The Hopkin’s Rose Nudibranch, Okenia rosacea, lives on the coast from Oregon to Baja California. This species was first described in Monterey Bay, which is home to the Hopkins Marine Station. The numerous long appendages covering their bodies are called palliae. Their pink color comes from a chemical called hopkinsiaxanthin, and may come from their bryozoan (colonial invertebrate that grows like coral) food.
- 1 Hopkin's Rose Giclée Print
- 1 Hopkins' Rose Nudibranch Wildlife Conservation Pin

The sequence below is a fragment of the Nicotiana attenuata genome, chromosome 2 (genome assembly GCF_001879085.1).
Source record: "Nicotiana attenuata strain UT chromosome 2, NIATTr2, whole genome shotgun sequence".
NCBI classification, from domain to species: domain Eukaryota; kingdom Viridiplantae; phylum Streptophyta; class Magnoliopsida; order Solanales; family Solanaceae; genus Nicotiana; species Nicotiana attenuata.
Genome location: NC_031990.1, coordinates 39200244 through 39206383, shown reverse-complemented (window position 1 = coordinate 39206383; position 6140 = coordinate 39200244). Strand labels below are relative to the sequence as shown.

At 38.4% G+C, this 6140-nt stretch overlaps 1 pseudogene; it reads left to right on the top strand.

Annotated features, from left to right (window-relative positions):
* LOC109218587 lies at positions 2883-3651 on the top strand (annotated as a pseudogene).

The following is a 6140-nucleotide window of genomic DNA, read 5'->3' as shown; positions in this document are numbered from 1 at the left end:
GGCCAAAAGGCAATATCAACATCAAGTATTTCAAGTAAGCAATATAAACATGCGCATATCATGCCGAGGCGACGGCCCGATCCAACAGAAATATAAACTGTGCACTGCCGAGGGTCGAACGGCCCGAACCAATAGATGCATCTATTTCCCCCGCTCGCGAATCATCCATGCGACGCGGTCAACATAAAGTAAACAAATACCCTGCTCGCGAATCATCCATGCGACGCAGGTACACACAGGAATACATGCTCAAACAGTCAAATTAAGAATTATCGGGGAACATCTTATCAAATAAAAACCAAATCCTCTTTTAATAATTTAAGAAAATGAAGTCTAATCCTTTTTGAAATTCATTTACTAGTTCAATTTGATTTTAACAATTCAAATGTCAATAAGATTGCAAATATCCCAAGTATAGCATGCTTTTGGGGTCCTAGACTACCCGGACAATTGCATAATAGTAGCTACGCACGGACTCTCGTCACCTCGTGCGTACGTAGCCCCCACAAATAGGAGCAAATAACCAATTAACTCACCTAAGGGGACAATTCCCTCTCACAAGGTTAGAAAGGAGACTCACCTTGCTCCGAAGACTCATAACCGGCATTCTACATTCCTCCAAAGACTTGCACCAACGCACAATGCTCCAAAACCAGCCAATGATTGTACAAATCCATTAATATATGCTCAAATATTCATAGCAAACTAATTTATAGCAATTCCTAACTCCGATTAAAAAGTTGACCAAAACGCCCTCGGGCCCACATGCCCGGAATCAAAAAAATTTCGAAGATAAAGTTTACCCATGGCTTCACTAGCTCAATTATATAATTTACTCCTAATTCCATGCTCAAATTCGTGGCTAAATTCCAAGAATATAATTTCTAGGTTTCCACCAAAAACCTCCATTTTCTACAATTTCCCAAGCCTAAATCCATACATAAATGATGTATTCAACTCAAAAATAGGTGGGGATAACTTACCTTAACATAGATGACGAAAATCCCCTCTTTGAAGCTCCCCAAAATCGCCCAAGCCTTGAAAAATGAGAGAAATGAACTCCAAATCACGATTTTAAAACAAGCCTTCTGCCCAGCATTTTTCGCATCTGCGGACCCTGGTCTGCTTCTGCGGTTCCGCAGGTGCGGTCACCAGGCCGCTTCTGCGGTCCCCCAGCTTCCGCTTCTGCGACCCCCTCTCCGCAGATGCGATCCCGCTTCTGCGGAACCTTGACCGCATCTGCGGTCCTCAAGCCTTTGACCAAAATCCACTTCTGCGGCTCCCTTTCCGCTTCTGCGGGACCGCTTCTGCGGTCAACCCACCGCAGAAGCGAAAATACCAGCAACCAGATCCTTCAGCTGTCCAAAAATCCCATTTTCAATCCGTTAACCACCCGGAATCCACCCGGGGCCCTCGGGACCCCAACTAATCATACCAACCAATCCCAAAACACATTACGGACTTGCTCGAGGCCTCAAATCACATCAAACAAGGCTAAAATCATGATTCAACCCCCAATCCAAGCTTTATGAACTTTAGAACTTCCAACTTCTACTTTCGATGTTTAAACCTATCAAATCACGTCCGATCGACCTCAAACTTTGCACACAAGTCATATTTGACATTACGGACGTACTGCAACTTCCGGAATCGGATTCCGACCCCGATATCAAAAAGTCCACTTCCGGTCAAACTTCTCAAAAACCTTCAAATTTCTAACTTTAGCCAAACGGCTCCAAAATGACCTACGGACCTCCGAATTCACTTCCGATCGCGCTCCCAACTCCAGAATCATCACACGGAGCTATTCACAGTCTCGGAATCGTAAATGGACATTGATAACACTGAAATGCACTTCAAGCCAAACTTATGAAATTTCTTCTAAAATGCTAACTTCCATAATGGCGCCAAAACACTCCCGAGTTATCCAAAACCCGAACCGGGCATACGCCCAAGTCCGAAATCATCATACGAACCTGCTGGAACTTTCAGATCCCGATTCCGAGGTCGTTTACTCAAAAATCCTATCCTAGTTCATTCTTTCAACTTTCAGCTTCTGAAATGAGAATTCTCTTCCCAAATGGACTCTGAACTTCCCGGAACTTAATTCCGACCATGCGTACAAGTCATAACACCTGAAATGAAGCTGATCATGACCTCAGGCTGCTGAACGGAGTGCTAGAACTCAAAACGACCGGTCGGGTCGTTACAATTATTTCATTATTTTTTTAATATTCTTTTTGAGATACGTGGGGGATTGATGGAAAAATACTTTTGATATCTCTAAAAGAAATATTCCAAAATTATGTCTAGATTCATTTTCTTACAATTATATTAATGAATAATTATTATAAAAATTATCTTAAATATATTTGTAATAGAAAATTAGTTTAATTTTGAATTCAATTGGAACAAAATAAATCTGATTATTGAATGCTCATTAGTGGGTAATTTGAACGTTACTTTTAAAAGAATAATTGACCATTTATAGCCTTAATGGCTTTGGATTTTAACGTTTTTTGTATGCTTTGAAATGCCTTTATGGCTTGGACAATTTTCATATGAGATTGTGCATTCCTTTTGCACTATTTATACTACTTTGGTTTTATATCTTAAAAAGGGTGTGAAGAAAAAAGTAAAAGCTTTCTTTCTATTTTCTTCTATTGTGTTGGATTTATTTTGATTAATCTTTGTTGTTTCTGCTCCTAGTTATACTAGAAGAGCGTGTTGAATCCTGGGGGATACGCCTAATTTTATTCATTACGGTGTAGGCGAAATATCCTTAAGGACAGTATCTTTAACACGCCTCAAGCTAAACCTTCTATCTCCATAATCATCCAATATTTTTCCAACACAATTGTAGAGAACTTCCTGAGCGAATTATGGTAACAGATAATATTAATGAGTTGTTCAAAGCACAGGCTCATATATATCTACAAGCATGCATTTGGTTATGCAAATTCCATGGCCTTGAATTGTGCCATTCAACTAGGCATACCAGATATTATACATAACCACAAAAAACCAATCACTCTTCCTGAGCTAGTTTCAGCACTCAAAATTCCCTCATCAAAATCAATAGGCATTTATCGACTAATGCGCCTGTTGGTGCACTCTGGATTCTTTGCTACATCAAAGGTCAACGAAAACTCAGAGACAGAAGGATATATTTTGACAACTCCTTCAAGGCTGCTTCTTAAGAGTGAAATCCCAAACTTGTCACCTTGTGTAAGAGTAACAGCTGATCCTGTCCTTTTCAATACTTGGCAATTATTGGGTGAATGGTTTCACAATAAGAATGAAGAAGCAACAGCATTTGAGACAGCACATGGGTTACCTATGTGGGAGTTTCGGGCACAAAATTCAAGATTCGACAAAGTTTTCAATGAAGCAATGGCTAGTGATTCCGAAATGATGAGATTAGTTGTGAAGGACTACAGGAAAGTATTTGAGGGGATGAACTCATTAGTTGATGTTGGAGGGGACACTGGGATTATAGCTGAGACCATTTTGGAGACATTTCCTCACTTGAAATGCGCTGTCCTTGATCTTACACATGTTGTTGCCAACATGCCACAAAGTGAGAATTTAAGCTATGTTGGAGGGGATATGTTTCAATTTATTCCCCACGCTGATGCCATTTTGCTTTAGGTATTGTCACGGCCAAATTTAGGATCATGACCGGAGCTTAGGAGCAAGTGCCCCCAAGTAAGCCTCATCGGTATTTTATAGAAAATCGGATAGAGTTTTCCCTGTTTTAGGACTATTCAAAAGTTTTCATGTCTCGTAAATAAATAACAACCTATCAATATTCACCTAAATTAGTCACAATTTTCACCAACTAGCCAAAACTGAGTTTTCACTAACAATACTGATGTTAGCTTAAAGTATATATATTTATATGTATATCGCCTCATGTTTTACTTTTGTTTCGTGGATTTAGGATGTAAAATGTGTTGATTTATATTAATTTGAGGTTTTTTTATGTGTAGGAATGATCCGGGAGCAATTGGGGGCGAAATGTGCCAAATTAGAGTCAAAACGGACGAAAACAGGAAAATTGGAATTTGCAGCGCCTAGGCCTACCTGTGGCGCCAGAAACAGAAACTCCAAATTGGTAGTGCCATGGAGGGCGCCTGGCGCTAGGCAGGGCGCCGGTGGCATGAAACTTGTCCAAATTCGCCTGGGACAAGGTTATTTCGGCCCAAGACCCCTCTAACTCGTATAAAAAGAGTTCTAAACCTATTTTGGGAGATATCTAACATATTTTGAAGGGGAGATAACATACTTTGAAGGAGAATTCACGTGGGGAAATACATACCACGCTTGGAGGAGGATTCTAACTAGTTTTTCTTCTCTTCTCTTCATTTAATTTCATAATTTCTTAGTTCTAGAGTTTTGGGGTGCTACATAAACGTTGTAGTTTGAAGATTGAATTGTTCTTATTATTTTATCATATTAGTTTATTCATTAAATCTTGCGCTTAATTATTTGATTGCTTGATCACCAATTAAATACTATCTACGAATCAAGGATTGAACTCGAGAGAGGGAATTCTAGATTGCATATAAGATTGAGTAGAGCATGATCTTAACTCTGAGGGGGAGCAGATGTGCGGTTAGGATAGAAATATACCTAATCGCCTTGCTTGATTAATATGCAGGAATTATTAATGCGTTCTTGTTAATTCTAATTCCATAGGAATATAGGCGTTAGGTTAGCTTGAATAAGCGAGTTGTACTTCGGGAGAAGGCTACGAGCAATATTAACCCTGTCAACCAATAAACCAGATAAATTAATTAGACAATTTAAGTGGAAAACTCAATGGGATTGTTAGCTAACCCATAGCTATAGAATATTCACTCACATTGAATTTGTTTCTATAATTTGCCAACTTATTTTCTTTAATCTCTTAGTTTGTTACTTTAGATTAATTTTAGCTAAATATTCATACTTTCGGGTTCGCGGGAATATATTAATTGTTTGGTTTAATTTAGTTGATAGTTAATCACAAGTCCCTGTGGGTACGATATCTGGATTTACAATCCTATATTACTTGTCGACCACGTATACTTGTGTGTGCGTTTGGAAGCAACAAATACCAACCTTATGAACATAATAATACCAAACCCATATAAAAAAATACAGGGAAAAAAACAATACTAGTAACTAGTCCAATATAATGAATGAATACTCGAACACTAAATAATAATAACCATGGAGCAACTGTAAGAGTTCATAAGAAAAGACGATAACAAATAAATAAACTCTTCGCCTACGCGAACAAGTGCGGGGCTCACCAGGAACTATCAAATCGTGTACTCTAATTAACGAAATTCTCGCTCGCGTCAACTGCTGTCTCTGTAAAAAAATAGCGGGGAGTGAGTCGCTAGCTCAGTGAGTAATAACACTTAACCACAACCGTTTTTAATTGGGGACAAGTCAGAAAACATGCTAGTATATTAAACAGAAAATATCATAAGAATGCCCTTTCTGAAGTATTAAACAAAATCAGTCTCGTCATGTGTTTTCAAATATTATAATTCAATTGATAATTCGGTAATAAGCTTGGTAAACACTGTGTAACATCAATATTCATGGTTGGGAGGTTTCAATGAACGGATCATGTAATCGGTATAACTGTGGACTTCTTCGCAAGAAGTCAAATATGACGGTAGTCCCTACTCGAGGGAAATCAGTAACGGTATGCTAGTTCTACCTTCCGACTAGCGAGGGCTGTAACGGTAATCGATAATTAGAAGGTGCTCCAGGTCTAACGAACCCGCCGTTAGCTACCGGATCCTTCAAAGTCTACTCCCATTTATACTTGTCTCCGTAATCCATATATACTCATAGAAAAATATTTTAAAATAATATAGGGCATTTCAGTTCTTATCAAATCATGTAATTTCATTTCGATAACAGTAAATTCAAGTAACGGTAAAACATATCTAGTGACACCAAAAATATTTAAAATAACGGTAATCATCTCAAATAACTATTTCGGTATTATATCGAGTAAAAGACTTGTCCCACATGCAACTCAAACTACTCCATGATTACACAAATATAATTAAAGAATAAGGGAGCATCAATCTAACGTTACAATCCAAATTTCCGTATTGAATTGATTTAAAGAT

Pin Handmade by Alena Ebeling-Schuld from the Owl and Bear Studio
Artwork Handmade by Julia Beery. A note on copyrights: If you purchase a print, this does not confer copyrights to the owner. To reach out about usage of these images or to commission work, please contact us at firstname.lastname@example.org so we can get you in touch with Julia.